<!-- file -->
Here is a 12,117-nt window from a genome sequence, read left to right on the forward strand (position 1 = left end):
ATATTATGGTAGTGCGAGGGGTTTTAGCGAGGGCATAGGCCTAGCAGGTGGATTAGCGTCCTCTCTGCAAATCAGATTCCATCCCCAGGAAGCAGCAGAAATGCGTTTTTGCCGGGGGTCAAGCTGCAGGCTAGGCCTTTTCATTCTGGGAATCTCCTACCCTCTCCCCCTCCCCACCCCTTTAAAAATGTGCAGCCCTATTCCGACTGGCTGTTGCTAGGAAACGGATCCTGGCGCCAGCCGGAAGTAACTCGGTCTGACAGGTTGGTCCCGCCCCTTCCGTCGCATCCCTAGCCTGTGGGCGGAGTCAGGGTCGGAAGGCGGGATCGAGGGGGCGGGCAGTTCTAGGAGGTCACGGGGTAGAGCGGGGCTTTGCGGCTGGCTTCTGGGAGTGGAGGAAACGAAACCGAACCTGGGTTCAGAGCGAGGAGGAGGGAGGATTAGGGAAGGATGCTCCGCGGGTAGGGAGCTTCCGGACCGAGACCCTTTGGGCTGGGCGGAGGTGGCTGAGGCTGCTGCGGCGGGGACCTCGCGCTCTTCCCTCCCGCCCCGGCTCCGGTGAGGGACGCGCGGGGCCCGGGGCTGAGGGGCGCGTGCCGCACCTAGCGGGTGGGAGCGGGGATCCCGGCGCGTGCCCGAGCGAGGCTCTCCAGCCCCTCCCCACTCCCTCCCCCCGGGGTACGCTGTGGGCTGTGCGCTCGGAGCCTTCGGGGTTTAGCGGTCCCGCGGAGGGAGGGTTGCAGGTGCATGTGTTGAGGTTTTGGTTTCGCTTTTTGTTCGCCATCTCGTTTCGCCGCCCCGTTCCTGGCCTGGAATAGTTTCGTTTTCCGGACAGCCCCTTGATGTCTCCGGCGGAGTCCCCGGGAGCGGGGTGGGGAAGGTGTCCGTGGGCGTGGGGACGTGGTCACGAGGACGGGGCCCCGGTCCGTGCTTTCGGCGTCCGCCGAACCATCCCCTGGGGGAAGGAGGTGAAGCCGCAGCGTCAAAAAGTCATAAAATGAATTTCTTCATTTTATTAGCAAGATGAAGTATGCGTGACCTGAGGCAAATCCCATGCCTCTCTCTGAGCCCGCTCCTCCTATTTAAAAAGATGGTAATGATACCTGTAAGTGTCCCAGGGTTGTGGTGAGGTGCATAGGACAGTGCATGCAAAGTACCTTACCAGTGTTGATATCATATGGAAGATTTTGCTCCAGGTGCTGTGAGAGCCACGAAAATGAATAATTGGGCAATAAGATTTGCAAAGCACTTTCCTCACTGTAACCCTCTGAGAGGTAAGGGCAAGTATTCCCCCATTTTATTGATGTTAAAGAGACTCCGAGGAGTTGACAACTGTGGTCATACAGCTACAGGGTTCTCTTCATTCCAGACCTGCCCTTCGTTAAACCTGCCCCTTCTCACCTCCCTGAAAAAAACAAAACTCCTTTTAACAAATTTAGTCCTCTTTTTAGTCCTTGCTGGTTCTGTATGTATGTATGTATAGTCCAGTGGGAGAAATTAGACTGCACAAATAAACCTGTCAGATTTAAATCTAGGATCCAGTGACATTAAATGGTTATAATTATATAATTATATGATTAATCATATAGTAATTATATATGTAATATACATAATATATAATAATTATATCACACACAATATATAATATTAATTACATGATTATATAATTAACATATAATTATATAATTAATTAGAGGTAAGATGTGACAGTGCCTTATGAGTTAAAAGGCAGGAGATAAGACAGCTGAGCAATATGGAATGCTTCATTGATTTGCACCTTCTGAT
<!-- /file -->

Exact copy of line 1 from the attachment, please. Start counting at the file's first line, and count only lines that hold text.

Here is a 12,117-nt window from a genome sequence, read left to right on the forward strand (position 1 = left end):